RIVERHEAD, N.Y. — A supervisor of information technology for a New York county is accused of mining cryptocurrency from government offices, costing the county government at least $6,000 in electricity bills, prosecutors said.
According to prosecutors, Christopher Naples, 42, of Mattituck, hid 46 specialized devices used to mine Bitcoin and other cryptocurrencies in six rooms in the Suffolk County Center in Riverhead, The New York Times reported. Naples worked in the county clerk’s office as an assistant manager of information technology operations, the newspaper reported.
Suffolk County District Attorney Timothy Sini said Naples is charged with counts including public corruption, grand larceny, and computer trespass, according to The Associated Press.
Naples, who has worked for Suffolk County since 2000, appeared in court on Wednesday and was released on his own recognizance. His attorney did not immediately respond to a request for comment, according to the AP and the Times.
If convicted of the top charge, Naples could face up to 15 years in prison, the Times reported.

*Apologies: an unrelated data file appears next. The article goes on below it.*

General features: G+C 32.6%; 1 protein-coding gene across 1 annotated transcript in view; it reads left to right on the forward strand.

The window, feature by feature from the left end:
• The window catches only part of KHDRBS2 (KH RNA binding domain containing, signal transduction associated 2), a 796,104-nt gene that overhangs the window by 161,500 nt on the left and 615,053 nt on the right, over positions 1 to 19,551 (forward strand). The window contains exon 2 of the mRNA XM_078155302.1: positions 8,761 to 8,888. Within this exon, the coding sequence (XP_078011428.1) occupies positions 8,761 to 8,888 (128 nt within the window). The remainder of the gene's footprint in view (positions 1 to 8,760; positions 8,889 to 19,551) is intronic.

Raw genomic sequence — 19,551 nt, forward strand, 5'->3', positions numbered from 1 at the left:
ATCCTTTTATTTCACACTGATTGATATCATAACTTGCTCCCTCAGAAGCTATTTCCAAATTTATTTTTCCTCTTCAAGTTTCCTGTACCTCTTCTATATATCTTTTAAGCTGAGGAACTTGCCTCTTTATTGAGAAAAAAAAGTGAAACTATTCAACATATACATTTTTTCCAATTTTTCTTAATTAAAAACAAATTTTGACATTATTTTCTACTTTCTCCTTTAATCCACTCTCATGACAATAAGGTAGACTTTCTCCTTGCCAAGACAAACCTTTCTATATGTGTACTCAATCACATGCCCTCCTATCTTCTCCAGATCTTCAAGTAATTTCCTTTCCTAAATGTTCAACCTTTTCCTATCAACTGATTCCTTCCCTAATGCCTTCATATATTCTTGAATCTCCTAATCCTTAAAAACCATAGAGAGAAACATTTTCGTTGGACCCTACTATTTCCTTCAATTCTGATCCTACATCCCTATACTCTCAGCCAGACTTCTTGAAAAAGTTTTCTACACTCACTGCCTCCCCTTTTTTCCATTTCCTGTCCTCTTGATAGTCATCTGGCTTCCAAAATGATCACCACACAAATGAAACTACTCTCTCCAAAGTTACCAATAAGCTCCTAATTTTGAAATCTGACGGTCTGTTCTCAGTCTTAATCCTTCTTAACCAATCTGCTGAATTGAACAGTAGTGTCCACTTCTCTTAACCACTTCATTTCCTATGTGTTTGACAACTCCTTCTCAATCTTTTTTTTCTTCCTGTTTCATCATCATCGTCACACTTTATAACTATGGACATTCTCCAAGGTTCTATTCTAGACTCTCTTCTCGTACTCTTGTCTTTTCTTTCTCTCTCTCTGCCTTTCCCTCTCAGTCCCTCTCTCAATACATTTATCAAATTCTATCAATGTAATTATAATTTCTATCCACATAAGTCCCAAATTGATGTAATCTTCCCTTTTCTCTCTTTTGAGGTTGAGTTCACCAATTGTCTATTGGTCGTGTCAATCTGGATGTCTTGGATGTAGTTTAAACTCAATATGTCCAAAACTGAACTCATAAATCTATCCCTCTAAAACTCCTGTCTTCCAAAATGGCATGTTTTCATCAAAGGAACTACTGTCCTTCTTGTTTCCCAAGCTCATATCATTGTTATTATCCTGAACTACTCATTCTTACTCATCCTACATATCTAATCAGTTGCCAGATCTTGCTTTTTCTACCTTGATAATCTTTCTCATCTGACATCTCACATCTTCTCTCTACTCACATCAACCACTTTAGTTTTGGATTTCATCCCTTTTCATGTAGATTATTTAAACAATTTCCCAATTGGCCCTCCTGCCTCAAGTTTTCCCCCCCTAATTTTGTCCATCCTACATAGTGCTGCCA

“Mining cryptocurrency requires an enormous amount of resources, and miners have to navigate how to cover all of those electricity and cooling costs,” Sini said in a statement announcing the arrest. Naples “found a way to do it; unfortunately, it was on the backs of taxpayers,” Sini said.
Mining cryptocurrencies, including Bitcoin, is a complicated process that is at the heart of the difference between cryptocurrencies and traditional currencies, the Times reported.
While traditional currencies are backed by the government, the value of cryptocurrencies is guaranteed by their network of users, according to the newspaper.
The process of mining cryptocurrency requires a large amount of electricity to power the necessary devices, the Times reported. The newspaper noted earlier this month that the amount of electricity used on creating Bitcoin each year exceeds the amount used by Finland.
Prosecutors said that at least 10 of Naples’ machines had been running since February, costing Suffolk County more than $6,000, according to the Times. Sini said that amount could be much more since 36 other machines had been discovered, the newspaper reported.
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